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Jobless claims jump to 853K as record coronavirus cases hinder economy

Jobless claims jump to 853K as record coronavirus cases hinder economy
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The number of new applications for unemployment insurance surged last week to 853,000, a jump of more than 100,000 from the previous week, amid record-high coronavirus cases that are slowing economic growth.

In the week ending Dec. 5, initial weekly jobless claims rose by 137,000 from a revised total of 716,000 applications. The non-seasonally adjusted number of claims totaled 947,504 last week, rising by 228,982, according to data released Thursday by the Labor Department. 

Another 427,609 people applied for Pandemic Unemployment Assistance (PUA), a program created to expand jobless benefits to contractors, gig workers and others who do not typically qualify for traditional unemployment insurance. More than 19 million Americans were on some form of jobless aid as of Nov. 21, according to the Labor Department.

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"This recent surge suggests that claims are not just stagnating; they're actively worsening. The surge in initial claims is especially concerning when claims are still above levels near the peak of the Great Recession," wrote Daniel Zhao, senior economist at Glassdoor, in an analysis.

While the weekly jobless claims data can often be distorted by state backlogs, the sharp rise last week appears to be a troubling sign for the U.S. economy as the country suffers through record-breaking coronavirus cases, hospitalizations and deaths.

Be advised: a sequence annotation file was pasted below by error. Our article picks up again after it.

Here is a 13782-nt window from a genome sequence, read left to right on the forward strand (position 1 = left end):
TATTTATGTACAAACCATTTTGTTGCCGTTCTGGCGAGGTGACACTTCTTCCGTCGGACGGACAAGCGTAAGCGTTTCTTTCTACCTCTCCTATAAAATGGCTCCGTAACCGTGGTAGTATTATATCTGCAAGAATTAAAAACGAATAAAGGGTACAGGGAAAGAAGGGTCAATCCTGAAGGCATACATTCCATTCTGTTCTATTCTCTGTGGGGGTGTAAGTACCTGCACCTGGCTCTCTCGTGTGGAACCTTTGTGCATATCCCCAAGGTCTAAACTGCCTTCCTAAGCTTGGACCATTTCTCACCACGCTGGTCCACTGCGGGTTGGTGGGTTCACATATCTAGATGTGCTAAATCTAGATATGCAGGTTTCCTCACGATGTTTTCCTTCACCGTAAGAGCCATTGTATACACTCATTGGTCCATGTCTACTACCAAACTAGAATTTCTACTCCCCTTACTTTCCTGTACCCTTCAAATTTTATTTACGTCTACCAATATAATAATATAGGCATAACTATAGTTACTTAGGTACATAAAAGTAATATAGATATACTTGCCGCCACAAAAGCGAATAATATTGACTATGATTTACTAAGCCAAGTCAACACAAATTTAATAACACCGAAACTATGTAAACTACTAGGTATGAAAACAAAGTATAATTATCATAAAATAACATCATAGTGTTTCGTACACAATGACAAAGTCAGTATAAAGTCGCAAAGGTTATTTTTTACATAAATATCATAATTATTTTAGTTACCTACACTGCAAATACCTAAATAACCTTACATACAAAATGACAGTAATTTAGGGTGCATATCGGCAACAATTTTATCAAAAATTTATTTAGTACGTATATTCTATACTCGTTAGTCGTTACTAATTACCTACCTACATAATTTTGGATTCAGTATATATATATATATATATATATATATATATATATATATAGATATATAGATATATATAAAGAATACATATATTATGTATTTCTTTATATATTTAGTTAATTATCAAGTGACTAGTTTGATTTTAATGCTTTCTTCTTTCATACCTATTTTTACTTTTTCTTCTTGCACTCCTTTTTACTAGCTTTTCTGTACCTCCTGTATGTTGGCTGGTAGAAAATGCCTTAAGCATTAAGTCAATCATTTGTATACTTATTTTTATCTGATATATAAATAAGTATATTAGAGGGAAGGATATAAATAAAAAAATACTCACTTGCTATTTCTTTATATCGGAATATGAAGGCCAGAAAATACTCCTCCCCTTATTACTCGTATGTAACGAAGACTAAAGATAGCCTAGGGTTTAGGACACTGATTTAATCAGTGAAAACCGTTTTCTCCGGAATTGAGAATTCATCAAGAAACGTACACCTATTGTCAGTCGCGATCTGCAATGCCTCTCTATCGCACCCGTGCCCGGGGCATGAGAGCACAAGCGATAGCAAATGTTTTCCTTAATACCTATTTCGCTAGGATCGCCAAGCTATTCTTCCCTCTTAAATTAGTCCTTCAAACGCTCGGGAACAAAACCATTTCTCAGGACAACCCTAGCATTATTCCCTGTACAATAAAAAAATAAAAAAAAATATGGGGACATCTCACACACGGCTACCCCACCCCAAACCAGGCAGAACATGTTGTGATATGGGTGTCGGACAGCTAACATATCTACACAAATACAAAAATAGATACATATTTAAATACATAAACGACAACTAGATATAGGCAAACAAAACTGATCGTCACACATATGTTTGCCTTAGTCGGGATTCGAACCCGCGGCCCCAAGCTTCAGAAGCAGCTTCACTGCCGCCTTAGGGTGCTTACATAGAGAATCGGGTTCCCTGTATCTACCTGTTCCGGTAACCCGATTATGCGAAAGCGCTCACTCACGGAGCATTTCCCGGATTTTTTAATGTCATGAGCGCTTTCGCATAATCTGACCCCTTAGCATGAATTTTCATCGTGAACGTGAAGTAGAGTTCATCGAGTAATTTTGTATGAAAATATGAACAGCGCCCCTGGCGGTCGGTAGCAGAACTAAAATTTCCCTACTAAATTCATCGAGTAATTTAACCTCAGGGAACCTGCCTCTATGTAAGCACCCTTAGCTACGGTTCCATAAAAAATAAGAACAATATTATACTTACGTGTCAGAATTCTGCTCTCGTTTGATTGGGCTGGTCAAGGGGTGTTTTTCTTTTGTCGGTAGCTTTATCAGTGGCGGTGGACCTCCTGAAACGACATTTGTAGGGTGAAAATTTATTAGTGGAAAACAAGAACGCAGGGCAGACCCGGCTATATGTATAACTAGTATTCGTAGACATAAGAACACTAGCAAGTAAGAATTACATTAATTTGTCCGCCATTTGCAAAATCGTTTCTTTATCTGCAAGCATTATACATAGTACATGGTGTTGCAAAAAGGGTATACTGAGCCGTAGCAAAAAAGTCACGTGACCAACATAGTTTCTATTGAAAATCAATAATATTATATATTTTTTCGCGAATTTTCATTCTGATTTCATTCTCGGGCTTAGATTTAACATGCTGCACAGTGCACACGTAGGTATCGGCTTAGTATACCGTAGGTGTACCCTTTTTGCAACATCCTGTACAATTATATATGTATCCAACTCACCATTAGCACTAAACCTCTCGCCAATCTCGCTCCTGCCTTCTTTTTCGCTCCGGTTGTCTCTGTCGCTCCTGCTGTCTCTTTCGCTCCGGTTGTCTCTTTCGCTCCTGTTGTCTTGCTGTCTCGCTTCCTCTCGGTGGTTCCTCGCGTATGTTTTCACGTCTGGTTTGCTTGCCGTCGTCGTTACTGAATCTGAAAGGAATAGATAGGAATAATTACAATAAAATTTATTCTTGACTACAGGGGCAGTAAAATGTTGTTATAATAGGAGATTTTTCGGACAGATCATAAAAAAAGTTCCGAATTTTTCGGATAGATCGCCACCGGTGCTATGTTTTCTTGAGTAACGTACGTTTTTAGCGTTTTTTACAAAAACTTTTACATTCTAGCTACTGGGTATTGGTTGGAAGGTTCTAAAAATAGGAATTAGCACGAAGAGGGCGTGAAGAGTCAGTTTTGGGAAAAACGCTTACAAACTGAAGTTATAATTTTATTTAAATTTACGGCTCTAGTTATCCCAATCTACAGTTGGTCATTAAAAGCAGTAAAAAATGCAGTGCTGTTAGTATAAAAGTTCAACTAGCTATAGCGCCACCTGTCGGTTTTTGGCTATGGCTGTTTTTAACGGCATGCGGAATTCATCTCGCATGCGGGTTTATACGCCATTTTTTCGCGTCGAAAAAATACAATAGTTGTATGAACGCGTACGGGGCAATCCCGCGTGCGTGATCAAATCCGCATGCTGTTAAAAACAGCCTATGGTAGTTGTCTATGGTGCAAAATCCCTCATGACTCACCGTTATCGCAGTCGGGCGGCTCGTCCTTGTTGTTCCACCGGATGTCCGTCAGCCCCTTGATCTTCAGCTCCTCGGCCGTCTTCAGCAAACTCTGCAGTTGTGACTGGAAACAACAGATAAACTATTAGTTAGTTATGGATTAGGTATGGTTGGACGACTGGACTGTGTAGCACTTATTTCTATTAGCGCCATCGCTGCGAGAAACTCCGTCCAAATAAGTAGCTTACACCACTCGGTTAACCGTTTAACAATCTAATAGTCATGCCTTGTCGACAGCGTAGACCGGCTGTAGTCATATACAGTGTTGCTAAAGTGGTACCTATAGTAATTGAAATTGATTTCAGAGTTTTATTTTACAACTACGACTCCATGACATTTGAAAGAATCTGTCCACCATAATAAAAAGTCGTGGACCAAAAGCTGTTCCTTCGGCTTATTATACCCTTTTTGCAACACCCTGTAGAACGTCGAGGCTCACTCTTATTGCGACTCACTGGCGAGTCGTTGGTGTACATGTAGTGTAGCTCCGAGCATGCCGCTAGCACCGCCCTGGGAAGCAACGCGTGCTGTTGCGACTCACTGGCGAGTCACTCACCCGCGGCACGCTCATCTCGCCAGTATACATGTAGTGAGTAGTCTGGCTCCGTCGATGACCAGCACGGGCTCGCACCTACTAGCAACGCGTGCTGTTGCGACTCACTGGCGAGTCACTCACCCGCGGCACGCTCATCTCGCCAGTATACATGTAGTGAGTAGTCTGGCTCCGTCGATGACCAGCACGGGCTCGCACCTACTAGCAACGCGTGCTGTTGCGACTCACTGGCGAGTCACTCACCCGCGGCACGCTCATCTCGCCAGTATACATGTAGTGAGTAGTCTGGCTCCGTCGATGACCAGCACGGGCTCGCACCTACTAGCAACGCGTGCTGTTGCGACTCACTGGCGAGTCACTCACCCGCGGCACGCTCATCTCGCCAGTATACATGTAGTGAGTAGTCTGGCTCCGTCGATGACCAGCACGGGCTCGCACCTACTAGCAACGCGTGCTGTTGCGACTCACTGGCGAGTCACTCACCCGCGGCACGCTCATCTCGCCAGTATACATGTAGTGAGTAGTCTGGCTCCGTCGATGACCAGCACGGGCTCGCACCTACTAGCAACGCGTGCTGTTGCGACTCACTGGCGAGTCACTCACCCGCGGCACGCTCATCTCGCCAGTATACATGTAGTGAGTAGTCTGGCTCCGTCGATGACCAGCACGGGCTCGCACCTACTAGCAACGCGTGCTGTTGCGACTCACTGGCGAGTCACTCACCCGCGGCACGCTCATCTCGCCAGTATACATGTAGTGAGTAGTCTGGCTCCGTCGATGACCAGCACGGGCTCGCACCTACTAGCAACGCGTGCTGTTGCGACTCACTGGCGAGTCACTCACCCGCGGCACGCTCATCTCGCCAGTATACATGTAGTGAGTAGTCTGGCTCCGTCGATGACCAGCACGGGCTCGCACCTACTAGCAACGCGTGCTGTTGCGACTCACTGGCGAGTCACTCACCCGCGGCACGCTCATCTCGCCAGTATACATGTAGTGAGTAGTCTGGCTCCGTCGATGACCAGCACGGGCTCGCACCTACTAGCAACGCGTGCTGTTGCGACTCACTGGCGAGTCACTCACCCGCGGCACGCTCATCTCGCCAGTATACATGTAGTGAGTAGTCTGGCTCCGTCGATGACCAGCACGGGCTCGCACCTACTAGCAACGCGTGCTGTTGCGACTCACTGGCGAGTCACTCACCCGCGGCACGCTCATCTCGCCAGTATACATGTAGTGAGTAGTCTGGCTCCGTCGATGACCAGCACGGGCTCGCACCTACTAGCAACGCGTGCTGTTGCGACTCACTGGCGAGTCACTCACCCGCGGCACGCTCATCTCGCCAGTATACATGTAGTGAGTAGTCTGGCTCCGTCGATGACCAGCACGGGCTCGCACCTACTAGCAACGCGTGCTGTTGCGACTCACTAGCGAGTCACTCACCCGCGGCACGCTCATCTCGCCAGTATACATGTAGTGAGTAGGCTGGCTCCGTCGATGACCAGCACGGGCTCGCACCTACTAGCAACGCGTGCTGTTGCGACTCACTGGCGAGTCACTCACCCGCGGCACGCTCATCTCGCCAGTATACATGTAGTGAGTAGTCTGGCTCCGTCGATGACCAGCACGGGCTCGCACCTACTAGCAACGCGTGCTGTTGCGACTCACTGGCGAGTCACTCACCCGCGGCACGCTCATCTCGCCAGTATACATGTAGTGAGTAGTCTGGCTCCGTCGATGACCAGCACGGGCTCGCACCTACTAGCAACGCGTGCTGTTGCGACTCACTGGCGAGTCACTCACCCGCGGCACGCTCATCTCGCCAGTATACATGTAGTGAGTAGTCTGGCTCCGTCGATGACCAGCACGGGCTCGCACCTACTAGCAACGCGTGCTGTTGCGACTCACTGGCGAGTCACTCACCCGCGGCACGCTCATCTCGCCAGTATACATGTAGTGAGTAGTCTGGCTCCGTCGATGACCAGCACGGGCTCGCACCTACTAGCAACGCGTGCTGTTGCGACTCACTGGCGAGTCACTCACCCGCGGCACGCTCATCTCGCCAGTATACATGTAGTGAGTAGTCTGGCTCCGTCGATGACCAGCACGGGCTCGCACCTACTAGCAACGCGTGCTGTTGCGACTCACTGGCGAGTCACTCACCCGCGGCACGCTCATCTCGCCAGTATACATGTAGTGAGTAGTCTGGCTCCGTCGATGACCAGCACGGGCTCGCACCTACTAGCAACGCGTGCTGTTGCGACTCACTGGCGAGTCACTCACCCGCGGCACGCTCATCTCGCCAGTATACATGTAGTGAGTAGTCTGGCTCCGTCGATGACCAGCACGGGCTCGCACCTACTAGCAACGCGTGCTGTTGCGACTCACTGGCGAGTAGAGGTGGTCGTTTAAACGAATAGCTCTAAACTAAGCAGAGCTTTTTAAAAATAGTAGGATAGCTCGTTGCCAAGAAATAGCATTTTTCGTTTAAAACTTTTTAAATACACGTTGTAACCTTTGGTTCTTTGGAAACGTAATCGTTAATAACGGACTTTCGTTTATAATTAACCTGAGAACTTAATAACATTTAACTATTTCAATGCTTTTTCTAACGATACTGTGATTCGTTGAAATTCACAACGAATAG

"The Thanksgiving holiday may still be wreaking some havoc with the data, but the underlying picture is still one of weak labor market conditions as the coronavirus surges," wrote Nancy Vanden Houten, lead U.S. economist at Oxford Economics, in an analysis.

The figures could give another jolt to talks in Washington on a coronavirus relief package.

The White House and congressional leaders are attempting to strike a deal on another round of up to $916 billion in pandemic response and economic relief, but have made limited progress. The looming expiration of several unemployment aid programs created by the CARES Act has been a major sticking point in negotiations.

The CARES Act added $600 to weekly state unemployment insurance payouts, created PUA, and provided another 13 weeks of support to workers who exhausted their state benefits. 

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While the $600 boost ended on July 31, the rest of those unemployment programs are set to expire on Dec. 31. Roughly 12 million people would lose their unemployment benefits by the day after Christmas, according to a study from The Century Foundation and Employ America, two progressive policy groups.

"Despite the prospects of widespread vaccine availability by next summer, weak economic data now puts increasing pressure on Congress to extend additional relief to bridge Americans over the next few months," Zhao wrote.

Updated at 9:27 a.m.